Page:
Malicious eBay listings redirects iPhone buyers to phishing site

Buying a cheap iPhone on eBay is dangerous!!!

The worlds most popular auction site eBay has come in for severe criticism  as it appeared to fail to fix a  cross-site scripting (XSS) vulnerability for approximately 12 hours, which allowed attackers to redirect genuine buyers to fall prey on a phishing page.  eBay was notified about the cross-site scripting (XSS) vulnerability buy a IT worker from Scotland who is also a certified ‘eBay PowerSeller’.

Paul Kerr, a IT worker was surfing on eBay and happened to come on a iPhone listing.  He discovered that the listing for that particular iPhone was rigged in such a manner as to redirect potential buyers to a cloned eBay page, which could easy steal the victims login details and then steal all the important credentials by logging in to official eBay site.

Paul Kerr said he happened to visit the listing by chance, and being from IT background, immediately recognized the redirection for what it was: a phishing attempt. At the time, the advert had been up for 35 minutes, he noted, and he immediately notified eBay of the problem.

The problem was that even after notifying eBay about the fake listing and the redirections, the security team of eBay took 12 hours to delete the listing.  Kerr insisted that the listing was available to potential victims, despite getting assurances that the matter will be dealt with immediately from eBay. Kerr claims. “They should have nailed that straight away, and they didn’t,” he commented.

 About the XSS

Cross-site scripting (XSS) is a type of computer security vulnerability typically found in Web applications. XSS enables attackers to inject client-side script into Web pages viewed by other users. A cross-site scripting vulnerability may be used by attackers to bypass access controls such as the same origin policy. In eBay’s case, the hackers had apparently exploited the common vulnerability to inject malicious Javascript into several listings for cheap iPhones which are in news recently due to the launch of iPhone6 and iPhone6 Plus.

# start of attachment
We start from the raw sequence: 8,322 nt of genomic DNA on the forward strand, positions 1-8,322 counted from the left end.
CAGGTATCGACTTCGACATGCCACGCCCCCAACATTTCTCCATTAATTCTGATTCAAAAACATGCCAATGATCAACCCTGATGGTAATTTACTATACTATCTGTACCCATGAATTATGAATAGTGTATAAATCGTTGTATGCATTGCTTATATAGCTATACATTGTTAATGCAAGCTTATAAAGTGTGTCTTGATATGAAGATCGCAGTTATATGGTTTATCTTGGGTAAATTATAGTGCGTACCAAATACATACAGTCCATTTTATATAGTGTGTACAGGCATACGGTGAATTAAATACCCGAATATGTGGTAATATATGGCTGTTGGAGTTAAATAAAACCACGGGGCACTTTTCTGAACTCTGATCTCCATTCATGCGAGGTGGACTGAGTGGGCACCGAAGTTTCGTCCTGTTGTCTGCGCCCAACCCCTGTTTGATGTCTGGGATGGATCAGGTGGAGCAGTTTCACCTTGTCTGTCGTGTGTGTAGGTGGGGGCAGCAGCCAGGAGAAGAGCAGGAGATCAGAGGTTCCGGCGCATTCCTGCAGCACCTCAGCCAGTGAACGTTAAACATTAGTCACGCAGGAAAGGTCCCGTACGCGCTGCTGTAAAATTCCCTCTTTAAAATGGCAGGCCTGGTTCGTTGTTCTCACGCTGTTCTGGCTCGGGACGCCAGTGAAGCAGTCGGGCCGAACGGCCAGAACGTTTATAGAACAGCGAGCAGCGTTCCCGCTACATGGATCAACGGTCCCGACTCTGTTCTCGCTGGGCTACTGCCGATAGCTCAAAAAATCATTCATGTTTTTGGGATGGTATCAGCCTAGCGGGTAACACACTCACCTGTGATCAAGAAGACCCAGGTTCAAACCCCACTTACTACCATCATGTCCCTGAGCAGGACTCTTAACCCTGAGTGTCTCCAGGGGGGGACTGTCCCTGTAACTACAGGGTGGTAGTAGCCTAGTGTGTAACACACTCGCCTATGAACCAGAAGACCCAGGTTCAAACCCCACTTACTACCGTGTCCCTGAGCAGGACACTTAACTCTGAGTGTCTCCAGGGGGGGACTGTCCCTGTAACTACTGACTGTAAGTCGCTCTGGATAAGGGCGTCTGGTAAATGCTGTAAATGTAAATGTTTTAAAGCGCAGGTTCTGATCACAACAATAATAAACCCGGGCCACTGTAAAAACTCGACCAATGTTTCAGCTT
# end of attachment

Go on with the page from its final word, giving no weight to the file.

Once a potential clicked on these they were taken to cloned eBay log-in page. However, on further inspection the page is actually hosted elsewhere and has been designed to harvest user log-ins for the hackers.  The victims login and password once saved by the hackers could be used to go the actual eBay site and steal the credit card/banking information saved by the victim for the purchases.

According to the BBC website, there were in total three listing posted by the same malicious seller, and at least two contained the redirection code.  However, eBay security team  confirmed existence of only one.

All three listings have been removed by eBay, the spokesman added that,  “We take the safety of our marketplace very seriously and are removing the listing as it is in violation of our policy on third-party links”

It is not known how many eBay buyers may have fallen victim to this iPhone listing in the 12 hours that it was online. There are chances that a good number of people may have actually fallen in the hackers trap considering the iPhone’s popularity.

This is not the first time that XSS vulnerabilities in the eBay website have been misused by malicious actors, and it probably won’t be the last.  Kerr made a video about the vulnerability and maybe this will help future buyers of eBay from noticing good from the bad.

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